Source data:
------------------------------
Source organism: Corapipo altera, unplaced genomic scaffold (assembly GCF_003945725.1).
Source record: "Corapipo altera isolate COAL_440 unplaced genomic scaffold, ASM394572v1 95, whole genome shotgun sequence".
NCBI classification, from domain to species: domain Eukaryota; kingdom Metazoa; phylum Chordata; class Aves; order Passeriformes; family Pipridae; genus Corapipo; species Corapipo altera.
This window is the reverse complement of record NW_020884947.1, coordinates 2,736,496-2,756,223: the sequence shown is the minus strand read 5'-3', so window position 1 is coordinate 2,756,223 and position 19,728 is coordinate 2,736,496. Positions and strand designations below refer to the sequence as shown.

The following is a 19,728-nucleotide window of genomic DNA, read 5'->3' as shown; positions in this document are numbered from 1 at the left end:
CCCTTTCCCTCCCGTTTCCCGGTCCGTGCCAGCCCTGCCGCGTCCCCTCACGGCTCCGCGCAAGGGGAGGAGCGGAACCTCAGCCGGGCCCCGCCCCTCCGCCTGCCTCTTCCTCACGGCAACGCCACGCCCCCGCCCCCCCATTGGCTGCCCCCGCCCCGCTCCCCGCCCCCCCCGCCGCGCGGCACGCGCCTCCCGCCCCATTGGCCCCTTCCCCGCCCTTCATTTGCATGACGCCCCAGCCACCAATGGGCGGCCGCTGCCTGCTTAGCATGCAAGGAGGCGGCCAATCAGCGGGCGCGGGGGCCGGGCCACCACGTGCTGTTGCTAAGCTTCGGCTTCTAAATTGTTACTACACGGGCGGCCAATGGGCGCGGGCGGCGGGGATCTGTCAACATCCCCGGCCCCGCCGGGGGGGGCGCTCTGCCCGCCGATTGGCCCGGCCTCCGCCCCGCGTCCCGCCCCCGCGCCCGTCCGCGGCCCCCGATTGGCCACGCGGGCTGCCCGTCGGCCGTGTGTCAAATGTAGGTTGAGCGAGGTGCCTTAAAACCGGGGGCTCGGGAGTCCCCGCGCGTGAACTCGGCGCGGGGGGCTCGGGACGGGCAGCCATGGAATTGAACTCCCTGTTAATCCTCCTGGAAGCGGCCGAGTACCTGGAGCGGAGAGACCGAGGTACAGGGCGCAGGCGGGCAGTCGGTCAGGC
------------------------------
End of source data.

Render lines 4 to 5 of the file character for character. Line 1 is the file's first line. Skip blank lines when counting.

This window is the reverse complement of record NW_020884947.1, coordinates 2,736,496-2,756,223: the sequence shown is the minus strand read 5'-3', so window position 1 is coordinate 2,756,223 and position 19,728 is coordinate 2,736,496. Positions and strand designations below refer to the sequence as shown.

The following is a 19,728-nucleotide window of genomic DNA, read 5'->3' as shown; positions in this document are numbered from 1 at the left end: